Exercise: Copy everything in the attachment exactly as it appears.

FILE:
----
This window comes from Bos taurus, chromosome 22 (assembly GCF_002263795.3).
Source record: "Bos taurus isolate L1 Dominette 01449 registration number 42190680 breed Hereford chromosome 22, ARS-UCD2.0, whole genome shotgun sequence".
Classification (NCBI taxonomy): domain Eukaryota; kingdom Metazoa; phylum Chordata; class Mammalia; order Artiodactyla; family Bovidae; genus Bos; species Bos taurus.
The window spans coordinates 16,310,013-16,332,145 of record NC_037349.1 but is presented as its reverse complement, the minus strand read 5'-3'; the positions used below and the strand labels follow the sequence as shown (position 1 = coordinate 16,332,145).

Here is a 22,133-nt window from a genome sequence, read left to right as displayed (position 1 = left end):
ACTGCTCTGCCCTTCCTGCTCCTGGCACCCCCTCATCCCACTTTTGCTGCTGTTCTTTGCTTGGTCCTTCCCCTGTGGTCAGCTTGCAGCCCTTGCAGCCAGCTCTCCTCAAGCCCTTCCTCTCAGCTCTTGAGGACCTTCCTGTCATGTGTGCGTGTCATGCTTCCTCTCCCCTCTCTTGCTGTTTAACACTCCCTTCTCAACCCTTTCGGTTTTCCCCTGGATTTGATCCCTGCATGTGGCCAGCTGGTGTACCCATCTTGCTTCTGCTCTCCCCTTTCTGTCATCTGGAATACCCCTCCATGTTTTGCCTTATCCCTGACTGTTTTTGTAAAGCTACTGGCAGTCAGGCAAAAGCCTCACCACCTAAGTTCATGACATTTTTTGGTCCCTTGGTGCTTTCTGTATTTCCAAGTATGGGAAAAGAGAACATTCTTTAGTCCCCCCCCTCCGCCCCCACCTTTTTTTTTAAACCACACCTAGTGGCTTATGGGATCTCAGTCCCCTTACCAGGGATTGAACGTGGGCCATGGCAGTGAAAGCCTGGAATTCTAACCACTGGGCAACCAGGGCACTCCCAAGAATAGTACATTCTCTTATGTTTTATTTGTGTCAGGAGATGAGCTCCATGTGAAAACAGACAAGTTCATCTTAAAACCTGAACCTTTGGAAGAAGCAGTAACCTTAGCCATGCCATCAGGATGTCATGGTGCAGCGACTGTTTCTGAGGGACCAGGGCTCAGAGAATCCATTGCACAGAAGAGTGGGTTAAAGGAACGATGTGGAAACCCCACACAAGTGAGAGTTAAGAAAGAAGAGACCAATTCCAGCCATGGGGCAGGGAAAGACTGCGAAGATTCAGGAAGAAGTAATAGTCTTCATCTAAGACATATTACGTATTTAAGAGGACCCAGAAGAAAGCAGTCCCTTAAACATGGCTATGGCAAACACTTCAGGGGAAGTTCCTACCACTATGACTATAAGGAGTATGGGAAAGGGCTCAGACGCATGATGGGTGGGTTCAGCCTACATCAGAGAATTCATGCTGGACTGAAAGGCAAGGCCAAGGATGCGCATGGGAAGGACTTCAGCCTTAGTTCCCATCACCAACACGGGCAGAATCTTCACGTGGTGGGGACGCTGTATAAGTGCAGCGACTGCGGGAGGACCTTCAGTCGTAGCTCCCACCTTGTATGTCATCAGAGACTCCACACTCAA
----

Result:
This window comes from Bos taurus, chromosome 22 (assembly GCF_002263795.3).
Source record: "Bos taurus isolate L1 Dominette 01449 registration number 42190680 breed Hereford chromosome 22, ARS-UCD2.0, whole genome shotgun sequence".
Classification (NCBI taxonomy): domain Eukaryota; kingdom Metazoa; phylum Chordata; class Mammalia; order Artiodactyla; family Bovidae; genus Bos; species Bos taurus.
The window spans coordinates 16,310,013-16,332,145 of record NC_037349.1 but is presented as its reverse complement, the minus strand read 5'-3'; the positions used below and the strand labels follow the sequence as shown (position 1 = coordinate 16,332,145).

Here is a 22,133-nt window from a genome sequence, read left to right as displayed (position 1 = left end):
ACTGCTCTGCCCTTCCTGCTCCTGGCACCCCCTCATCCCACTTTTGCTGCTGTTCTTTGCTTGGTCCTTCCCCTGTGGTCAGCTTGCAGCCCTTGCAGCCAGCTCTCCTCAAGCCCTTCCTCTCAGCTCTTGAGGACCTTCCTGTCATGTGTGCGTGTCATGCTTCCTCTCCCCTCTCTTGCTGTTTAACACTCCCTTCTCAACCCTTTCGGTTTTCCCCTGGATTTGATCCCTGCATGTGGCCAGCTGGTGTACCCATCTTGCTTCTGCTCTCCCCTTTCTGTCATCTGGAATACCCCTCCATGTTTTGCCTTATCCCTGACTGTTTTTGTAAAGCTACTGGCAGTCAGGCAAAAGCCTCACCACCTAAGTTCATGACATTTTTTGGTCCCTTGGTGCTTTCTGTATTTCCAAGTATGGGAAAAGAGAACATTCTTTAGTCCCCCCCCTCCGCCCCCACCTTTTTTTTTAAACCACACCTAGTGGCTTATGGGATCTCAGTCCCCTTACCAGGGATTGAACGTGGGCCATGGCAGTGAAAGCCTGGAATTCTAACCACTGGGCAACCAGGGCACTCCCAAGAATAGTACATTCTCTTATGTTTTATTTGTGTCAGGAGATGAGCTCCATGTGAAAACAGACAAGTTCATCTTAAAACCTGAACCTTTGGAAGAAGCAGTAACCTTAGCCATGCCATCAGGATGTCATGGTGCAGCGACTGTTTCTGAGGGACCAGGGCTCAGAGAATCCATTGCACAGAAGAGTGGGTTAAAGGAACGATGTGGAAACCCCACACAAGTGAGAGTTAAGAAAGAAGAGACCAATTCCAGCCATGGGGCAGGGAAAGACTGCGAAGATTCAGGAAGAAGTAATAGTCTTCATCTAAGACATATTACGTATTTAAGAGGACCCAGAAGAAAGCAGTCCCTTAAACATGGCTATGGCAAACACTTCAGGGGAAGTTCCTACCACTATGACTATAAGGAGTATGGGAAAGGGCTCAGACGCATGATGGGTGGGTTCAGCCTACATCAGAGAATTCATGCTGGACTGAAAGGCAAGGCCAAGGATGCGCATGGGAAGGACTTCAGCCTTAGTTCCCATCACCAACACGGGCAGAATCTTCACGTGGTGGGGACGCTGTATAAGTGCAGCGACTGCGGGAGGACCTTCAGTCGTAGCTCCCACCTTGTATGTCATCAGAGACTCCACACTCAA